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Ready-to-sign license speeds up Sandia tech transfer

Sandia National Laboratories is building a select portfolio of intellectual property (IP) that can be licensed by businesses in as little as an hour. Sandia’s goal is to get more of the national labs’ innovations into the hands of small businesses and entrepreneurs.

Sandia has about 1,300 patents available for licensing. Sandia business development specialist Bob Westervelt said the licensing group, which works with companies of all sizes, noticed that smaller businesses often are daunted by the number of patents to search through and the complex licensing process.

Recently, the group came up with the idea of creating a standard license for certain IP it identifies as being desirable. Small businesses can lack the time or manpower to sift through 1,300 patents to see whether Sandia has something that might help them be more successful.

If we give them a shorter list and simplify the process, they’re more likely to notice good opportunities.

—Bob Westervelt

The ready-to-sign license is uncomplicated, with simplified language and pared-down terms, conditions and reporting requirements, and is relatively low cost, with up-front fees in the $3,000 range, and low-percentage royalties.

So far eight patents qualify for the program, from a drive system for industrial applications that require high torque and low rpm to a compact spectrometer that can detect trace amounts of gases such as carbon monoxide and methane to a vehicle barrier that holds up to a powerful impact. More ready-to-sign licenses are in the pipeline; Westervelt said the group hopes to assemble a portfolio of about 50.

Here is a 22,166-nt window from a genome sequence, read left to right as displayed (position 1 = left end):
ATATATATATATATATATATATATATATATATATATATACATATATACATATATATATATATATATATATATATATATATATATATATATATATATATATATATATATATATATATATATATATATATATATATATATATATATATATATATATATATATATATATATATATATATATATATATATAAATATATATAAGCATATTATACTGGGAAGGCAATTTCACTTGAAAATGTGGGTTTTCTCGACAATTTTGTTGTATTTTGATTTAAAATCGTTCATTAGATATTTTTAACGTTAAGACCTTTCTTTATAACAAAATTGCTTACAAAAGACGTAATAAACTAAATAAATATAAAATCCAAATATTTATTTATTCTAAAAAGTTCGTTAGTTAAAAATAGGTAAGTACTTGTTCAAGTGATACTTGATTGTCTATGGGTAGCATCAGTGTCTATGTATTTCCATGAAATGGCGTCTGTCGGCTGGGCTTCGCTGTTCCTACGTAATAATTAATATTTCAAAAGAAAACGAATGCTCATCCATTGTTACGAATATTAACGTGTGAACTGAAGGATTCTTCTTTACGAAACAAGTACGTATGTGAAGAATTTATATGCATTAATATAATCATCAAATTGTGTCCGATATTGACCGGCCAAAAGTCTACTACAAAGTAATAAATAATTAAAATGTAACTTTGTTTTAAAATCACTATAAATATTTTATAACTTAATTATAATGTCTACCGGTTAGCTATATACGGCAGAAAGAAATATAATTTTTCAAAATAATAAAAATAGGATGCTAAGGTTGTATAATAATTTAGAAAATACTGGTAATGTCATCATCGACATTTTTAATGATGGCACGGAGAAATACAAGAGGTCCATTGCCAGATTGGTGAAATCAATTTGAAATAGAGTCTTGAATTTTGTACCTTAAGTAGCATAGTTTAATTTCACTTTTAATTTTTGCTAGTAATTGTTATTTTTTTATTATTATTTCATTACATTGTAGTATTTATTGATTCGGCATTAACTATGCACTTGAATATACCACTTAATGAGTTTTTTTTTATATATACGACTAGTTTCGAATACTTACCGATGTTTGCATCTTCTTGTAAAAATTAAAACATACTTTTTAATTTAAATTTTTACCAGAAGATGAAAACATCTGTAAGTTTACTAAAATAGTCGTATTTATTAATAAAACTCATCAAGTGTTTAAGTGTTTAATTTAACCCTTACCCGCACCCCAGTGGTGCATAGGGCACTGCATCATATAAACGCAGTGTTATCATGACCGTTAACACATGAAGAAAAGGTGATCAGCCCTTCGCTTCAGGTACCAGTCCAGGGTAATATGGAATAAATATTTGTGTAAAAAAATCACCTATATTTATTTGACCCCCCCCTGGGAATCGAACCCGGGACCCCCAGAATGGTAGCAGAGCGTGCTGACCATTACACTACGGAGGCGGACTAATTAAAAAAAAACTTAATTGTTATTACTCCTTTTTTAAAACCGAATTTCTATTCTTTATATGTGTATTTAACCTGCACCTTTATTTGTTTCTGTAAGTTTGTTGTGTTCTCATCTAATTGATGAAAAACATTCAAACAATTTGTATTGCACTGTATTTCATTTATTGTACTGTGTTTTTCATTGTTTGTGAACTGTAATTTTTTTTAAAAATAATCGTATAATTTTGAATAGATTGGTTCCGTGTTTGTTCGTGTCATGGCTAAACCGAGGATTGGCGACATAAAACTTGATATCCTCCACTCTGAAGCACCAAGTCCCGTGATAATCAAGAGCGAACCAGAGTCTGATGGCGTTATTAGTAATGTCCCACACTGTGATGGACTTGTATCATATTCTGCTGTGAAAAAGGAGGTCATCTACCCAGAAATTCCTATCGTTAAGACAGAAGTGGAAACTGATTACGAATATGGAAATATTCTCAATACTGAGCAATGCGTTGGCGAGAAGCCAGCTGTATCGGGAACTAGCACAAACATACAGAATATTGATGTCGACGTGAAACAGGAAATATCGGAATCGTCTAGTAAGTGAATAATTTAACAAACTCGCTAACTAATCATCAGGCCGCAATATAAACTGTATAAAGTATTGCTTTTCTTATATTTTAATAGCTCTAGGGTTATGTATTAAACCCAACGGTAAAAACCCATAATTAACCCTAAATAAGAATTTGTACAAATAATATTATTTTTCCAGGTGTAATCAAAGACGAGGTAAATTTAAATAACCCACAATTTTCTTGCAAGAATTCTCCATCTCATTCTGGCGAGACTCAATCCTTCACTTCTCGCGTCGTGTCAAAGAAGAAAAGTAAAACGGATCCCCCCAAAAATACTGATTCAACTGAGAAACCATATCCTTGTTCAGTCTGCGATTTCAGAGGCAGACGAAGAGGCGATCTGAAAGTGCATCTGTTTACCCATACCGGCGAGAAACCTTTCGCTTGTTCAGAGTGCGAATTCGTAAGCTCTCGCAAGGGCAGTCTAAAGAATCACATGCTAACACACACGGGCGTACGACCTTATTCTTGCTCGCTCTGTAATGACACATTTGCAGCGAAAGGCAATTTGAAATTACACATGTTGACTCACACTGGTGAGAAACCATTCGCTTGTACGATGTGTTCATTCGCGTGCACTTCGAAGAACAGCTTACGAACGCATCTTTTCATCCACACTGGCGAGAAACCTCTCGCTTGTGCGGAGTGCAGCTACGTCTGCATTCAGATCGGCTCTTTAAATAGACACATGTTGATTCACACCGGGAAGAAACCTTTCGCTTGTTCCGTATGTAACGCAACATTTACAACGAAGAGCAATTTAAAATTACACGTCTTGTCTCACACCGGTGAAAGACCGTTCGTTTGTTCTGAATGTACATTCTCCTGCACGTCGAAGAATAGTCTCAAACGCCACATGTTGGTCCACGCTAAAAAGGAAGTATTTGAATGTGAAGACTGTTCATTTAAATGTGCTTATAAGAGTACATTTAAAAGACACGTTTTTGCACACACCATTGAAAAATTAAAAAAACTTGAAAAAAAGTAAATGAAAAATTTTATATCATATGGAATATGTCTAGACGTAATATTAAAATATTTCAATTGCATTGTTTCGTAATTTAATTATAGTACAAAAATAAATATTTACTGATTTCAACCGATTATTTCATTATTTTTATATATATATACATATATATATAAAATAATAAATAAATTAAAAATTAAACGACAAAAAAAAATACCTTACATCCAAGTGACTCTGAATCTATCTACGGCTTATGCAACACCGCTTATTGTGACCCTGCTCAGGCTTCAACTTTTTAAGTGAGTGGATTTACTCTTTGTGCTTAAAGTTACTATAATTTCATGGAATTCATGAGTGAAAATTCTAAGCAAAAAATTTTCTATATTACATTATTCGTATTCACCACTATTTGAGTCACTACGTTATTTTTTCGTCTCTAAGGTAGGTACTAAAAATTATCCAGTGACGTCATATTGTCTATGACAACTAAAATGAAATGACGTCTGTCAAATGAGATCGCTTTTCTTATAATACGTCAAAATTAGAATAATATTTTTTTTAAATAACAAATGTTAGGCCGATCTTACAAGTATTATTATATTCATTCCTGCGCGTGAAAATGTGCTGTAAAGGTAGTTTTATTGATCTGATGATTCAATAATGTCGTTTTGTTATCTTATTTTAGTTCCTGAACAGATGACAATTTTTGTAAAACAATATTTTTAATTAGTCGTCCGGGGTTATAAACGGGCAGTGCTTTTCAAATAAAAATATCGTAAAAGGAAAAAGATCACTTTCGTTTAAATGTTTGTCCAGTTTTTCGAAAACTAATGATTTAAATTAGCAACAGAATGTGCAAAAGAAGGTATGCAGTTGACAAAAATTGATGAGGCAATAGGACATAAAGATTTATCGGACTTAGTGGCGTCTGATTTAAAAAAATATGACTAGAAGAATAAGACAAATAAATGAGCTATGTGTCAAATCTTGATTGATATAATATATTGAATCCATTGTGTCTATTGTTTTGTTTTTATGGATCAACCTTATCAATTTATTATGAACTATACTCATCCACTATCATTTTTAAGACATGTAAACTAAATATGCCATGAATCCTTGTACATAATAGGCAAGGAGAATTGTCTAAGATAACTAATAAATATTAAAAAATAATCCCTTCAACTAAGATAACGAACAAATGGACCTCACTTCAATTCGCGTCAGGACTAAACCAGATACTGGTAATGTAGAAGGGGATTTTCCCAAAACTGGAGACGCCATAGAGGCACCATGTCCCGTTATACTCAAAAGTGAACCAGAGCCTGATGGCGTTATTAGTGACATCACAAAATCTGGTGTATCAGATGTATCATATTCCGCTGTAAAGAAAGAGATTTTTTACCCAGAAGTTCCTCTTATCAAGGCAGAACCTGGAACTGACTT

The licenses are nonexclusive, so any number of companies can make use of a technology.

Comments

mahonj

This is a really good idea - I have spent the last 4 months trying to sign an agreement with a university.

The money has been spent - it is in everybody's interest to get the IP out there. As long as the royalty rats are about right, just go with it and let people get moving.

Even if the user gets a better deal than they should, they will end up paying taxes so the government gets their money in the end. (Just the wrong part of the government).

SJC

agreed..

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